The Future of Work

What impact do new technologies have on employment? This is a subject of debate since many centuries. Before the Industrial Revolution started, Queen Elizabeth I refused to patent a knitting machine invented by William Lee, saying

“Consider thou what the invention could do to my poor subjects. It would assuredly bring them to ruin by depriving them of employment, thus making them beggars.”

History has shown that Queen Elizabeths fear was legitimate. The economic relevance of knitting skills has sharply decreased over the last centuries.

But history has also proven that technological advances cannot (and should not) be stopped. The Industrial Revolution that automated manual labor, ended up creating at least as many jobs as it automated.

The current industrial revolution focuses on automating office tasks. Think of data entry, report creation, administrative processes… Typically jobs that are repetitive and defined by fixed rules. New technologies such as Robotic Process Automation empower organizations to mimic and augment the actions of employees with software robots: they perform these tasks faster, more efficient and without errors.

For sure, these new technologies will have a significant impact on the job market. A recent study by the World Economic Forum, titled The Future of Jobs, predicts that by 2022 more than 75 million of today’s jobs will disappear. But the amount of new jobs that will emerge is far greater, up to 133 million. The study is optimistic about a new age of good work, good jobs and improved quality of life that will emerge thanks to new technologies. These new jobs require new skill sets, such as indicated in the infographic below.

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The World Economic Forum advises businesses to adopt an ‘augmentation strategy’,

“An augmentation strategy is an approach where companies look to utilize the automation of some job tasks to complement and enhance their human workforces’ comparative strengths and ultimately to enable and empower employees to extend to their full potential. Rather than narrowly focusing on automation-based labour cost savings, an augmentation strategy takes into account the broader horizon of value-creating activities that can be accomplished by human workers, often in complement to technology, when they are freed of the need to perform routinized, repetitive tasks and better able to use their distinctively human talents.”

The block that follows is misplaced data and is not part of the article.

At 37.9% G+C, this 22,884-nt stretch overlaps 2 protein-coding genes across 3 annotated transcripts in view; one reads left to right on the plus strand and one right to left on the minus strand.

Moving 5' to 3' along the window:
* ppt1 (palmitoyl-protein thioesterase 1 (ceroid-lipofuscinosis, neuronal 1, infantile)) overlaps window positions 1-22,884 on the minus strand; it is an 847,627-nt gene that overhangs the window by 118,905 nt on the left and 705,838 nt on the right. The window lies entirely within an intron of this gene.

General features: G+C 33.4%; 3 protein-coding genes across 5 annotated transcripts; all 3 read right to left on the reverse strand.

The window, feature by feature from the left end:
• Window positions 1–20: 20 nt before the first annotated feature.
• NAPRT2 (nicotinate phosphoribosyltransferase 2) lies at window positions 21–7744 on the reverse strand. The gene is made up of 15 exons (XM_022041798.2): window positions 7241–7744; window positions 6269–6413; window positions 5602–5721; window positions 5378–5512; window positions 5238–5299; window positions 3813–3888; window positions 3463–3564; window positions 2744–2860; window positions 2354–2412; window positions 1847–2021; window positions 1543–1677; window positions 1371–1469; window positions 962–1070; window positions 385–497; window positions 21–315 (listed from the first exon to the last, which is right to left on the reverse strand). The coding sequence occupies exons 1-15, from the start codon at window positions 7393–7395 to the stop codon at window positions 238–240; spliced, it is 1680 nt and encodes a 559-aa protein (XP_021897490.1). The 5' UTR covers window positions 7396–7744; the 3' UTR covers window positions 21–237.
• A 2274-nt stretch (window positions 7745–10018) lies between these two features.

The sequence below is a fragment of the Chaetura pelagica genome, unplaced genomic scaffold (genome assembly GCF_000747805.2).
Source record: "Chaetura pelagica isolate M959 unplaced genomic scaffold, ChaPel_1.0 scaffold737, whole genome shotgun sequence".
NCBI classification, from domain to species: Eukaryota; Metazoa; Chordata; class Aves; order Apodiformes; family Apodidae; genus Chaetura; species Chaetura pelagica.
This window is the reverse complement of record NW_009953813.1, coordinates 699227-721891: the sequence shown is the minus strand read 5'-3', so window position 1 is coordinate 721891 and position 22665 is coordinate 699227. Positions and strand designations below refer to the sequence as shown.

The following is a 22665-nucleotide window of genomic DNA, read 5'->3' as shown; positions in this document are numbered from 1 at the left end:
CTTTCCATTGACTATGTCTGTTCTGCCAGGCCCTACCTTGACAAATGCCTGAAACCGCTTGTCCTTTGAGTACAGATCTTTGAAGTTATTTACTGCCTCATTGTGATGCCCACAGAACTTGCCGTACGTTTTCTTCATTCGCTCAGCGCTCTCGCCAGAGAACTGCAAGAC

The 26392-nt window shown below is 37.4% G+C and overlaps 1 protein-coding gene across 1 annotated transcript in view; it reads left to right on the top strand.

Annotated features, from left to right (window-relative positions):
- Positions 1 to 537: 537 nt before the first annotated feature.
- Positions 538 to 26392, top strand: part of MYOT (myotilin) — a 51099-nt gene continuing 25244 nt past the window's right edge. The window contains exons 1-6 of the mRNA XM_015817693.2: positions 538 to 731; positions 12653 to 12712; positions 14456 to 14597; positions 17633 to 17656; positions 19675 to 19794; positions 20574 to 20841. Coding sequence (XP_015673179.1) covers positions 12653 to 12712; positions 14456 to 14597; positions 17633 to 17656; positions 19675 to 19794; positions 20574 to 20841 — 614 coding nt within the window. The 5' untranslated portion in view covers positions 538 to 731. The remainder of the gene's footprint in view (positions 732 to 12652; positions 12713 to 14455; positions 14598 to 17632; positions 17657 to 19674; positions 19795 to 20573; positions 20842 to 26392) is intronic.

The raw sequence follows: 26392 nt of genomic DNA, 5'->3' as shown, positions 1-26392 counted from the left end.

This is exactly how robonext advises companies to adopt Robotic Process Automation (RPA). That vision is reflected in our tagline “involving people in automation“. Yes, the cost cutting potential of RPA is considerable, but it’s true value lies in its augmentation potential: with RPA, you can free up time of your human workforce by automating the grunt work, so your employees can use their skills for more creative, higher added value tasks.

Looking back, we consider the first jobs of the industrial era to be inhumane: with low wages, long hours and unsafe conditions. But we also feel the mind-numbing, repetitive nature of these jobs wasted huge amounts of human potential.

One day, when future generations look back at our age, with its abundance of repetitive, mind-numbing office tasks – will they feel the same?